Terrorism, its financing continue to constitute most serious threats to global peace: NMFT conference
“Actions to counter terrorism and its financing should be collective and unified, without exceptions on any ground and there should be a zero-tolerance approach to terrorism”
New Delhi: A two-day conference on counter-terrorism financing on Saturday affirmed that terrorism and its financing, in all forms and manifestations, continue to constitute one of the most serious threats to global peace and security and are criminal and unjustifiable regardless of their motivations.
In a statement issued after the conclusion of the 3rd ‘No Money For Terror’ ministerial conference on counter-terrorism financing, the chair announced that the actions to counter terrorism and its financing should be collective and unified, without exceptions on any ground and recommitted to a zero-tolerance approach to terrorism.
During the deliberations, India has sensed the need for permanency of this unique initiative of NMFT, in order to sustain the continued global focus on countering the financing of terrorism.
Time is ripe for a permanent Secretariat to be established. In order to take this thought forward, India offers to establish a Permanent Secretariat in the country. Shortly, India will circulate a discussion paper to all participants for their valuable comments, the statement said.
The chair recognised the leading role played by UN Security Council Resolutions in countering the threat from terrorism and its financing, through implementing sanctions against global terrorist entities, as well as assessing implementation of these resolutions by UN member states, the statement said.
The conference affirmed commitment to FATF’s AML/CFT standards and domestic and international law and encouraged the consistent work of FATF in promoting the implementation of these standards and related guidelines.
It affirmed that terrorism and its financing, in all forms and manifestations, continues to constitute one of the most serious threats to international peace and security and that any acts of terrorism and its financing are criminal and unjustifiable regardless of their motivations, whenever and by whomsoever committed, and called for listings and de-listings under these sanction regimes to be done in an objective-manner, based on evidence and free from political considerations and duality of standards.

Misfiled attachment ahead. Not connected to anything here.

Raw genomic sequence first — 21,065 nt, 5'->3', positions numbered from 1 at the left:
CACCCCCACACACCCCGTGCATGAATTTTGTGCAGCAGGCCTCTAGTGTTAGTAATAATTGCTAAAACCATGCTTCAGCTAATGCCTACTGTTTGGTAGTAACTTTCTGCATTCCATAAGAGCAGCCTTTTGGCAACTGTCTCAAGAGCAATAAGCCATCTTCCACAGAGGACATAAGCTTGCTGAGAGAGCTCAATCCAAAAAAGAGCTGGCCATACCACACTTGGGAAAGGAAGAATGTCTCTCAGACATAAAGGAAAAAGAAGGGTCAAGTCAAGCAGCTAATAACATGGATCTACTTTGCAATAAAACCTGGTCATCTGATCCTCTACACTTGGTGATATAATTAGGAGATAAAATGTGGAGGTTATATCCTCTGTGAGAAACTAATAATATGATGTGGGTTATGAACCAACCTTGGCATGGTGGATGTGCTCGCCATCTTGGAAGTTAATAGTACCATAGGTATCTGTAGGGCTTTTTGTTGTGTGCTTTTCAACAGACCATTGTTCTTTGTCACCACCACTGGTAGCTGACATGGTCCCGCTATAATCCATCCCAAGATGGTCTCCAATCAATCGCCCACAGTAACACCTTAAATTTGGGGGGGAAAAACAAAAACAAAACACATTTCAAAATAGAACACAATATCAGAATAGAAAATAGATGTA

The chair emphasised that the threat of terrorism and its financing is continuing, affecting a greater number of states across most regions, which contributes to undermining affected states, specifically their security, stability, governance, social and economic development. It is desirable that states enhance their efforts to proactively counter these threats, even before they emerge.
As many as 93 participating countries and multilateral organisations attended the conference.
The chair called on states to fulfill their obligations enshrined in relevant international conventions and protocols on counter terrorism and its financing, to which they are a party.
It called for expeditious finalisation and adoption of the Comprehensive Convention on International Terrorism (CCIT), to prevent and suppress the financing of terrorist acts and to refrain from providing any form of support, active or passive, to entities or persons involved in terrorist acts, including by preventing recruitment by terrorist groups, consistent with international law and urged for a zero tolerance approach to terrorism by all states.
The conference underlined that opportunity for terrorist entities to access safe havens continues to be a significant concern and that all states must cooperate fully in the fight against terrorism in order to identify safe havens and deny access to terrorist entities.
The states should endeavour to bring to justice, in accordance with domestic and international law, any person who supports, facilitates, provides safe haven, participates or attempts to participate in the financing, planning, preparation or commission of terrorist acts.
It emphasised that states should consider and assess terror financing risks associated with specific products and channels used for financial transactions, including, but not limited to hawala, cash, banking remittances, cards, virtual assets, use of DarkNet, barter systems, trade-based transfers, commercial entities, non-profit organisations, DNFBPs’, new financial instruments and unmanned aerial systems used to transport material, explosives, narcotics, weapons or ammunition.
States should design preventive measures, legislation and forward-looking technological solutions to counter these threats, it said.
The meet welcomed the offer of Germany to host NMFT in 2024 or 2025, while we are in the process of finalising the host for 2023 Conference.